Editor's Viewpoint: Wintertime karma strikesCan it be that karma really exists — even at a suburban gas station? Maybe. Just maybe.
Can it be that karma really exists — even at a suburban gas station? Maybe. Just maybe.
I’m sitting in my truck getting ready to hop out and fuel up when I get on a knock on my passenger door. It’s a stranger. The guy asks if I can help jump his SUV. Sure thing, I say. Minnesotans do these kinds of things instinctively in the winter. Must have something to do with shared agony we all endure during these months. We know that we could be next, so we darn well better help push that poor soul’s car out of the snow bank when we see it.
And so it goes.
I spin over, pop my hood and clamp on the jumper cables. We get his rig fired up after two turns of his key. He’s profoundly thankful because he had to push the blasted thing up a hill to reach the gas station after it ran out of fuel. It doesn’t take much thinking to imagine the frustration he was feeling after the situation was compounded by a dead car battery.
We shake hands, he takes off and I go back to fuel up. I head into the station to pay, already thinking of what I need to accomplish over the weekend and what time I needed to leave to make a basketball game I was covering later that night in Roseville.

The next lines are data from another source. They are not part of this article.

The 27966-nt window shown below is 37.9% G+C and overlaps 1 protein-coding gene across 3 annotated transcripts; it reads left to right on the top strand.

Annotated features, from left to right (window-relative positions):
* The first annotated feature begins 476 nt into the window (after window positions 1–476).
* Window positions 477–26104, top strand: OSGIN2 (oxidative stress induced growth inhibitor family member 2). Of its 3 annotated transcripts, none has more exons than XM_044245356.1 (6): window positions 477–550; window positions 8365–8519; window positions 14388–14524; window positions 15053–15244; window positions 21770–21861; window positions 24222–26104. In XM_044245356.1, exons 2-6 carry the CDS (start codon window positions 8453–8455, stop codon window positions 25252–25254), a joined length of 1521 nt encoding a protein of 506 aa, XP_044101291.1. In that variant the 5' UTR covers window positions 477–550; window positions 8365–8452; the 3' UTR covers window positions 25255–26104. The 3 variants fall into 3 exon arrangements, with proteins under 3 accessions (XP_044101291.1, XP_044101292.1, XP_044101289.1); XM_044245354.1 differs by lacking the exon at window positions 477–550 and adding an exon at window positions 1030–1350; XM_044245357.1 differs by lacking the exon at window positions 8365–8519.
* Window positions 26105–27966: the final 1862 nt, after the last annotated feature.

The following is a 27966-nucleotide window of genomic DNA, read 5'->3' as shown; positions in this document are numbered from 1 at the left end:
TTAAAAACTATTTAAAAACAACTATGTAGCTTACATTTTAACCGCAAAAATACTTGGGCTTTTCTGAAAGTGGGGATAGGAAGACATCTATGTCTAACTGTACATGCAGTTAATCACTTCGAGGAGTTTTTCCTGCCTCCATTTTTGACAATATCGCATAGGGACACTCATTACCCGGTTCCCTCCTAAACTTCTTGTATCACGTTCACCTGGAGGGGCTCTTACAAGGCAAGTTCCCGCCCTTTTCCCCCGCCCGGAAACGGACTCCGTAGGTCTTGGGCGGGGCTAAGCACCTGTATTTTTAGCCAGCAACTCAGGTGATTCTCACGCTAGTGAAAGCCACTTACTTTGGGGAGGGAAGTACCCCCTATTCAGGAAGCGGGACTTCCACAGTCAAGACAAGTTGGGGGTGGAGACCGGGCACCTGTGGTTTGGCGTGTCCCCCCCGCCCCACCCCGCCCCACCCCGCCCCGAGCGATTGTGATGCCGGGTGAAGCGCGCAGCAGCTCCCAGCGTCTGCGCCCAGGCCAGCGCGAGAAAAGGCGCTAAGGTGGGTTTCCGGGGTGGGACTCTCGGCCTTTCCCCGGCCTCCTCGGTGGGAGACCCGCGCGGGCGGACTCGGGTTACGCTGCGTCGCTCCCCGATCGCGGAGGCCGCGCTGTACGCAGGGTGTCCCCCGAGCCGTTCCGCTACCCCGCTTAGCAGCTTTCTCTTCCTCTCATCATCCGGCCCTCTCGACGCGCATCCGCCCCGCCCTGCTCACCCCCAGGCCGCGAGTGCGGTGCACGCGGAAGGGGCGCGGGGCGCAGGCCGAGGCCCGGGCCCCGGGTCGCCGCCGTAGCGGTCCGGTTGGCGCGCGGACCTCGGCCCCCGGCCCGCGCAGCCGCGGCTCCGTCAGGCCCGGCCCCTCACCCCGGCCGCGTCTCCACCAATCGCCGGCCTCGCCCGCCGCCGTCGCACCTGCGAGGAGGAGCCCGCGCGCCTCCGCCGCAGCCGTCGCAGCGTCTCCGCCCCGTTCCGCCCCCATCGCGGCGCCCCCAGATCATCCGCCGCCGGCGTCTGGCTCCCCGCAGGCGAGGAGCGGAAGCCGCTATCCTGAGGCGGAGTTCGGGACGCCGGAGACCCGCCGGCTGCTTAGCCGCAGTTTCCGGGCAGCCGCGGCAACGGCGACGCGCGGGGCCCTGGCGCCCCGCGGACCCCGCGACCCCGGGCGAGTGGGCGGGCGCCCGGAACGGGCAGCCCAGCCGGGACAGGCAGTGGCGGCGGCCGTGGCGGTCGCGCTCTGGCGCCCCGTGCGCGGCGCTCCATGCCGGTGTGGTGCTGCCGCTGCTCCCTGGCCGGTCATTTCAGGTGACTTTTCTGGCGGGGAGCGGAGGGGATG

Then the gas station clerk managed to surprise me. After I pay, he hands me a slip for a free car wash. Says he saw me give the guy a jump – I had already forgotten about it – and thought he’d pay it forward. My first instinct told me the clerk saw my salt-stained truck and found an excuse to take mercy on me. But the chap’s easy manner and sincerity led me to believe otherwise.
I’m not going to say where this happened. The last thing I want is for this guy’s boss to take it out of his check, or worse. The clerk’s deed deserves thanks, not reprimand.
I suppose if there’s a point here, it’s that even in this busy world where we find ourselves more isolated or numb to our surroundings as we stare endlessly at our cellphones, the Golden Rule is alive and well. Even at gas stations.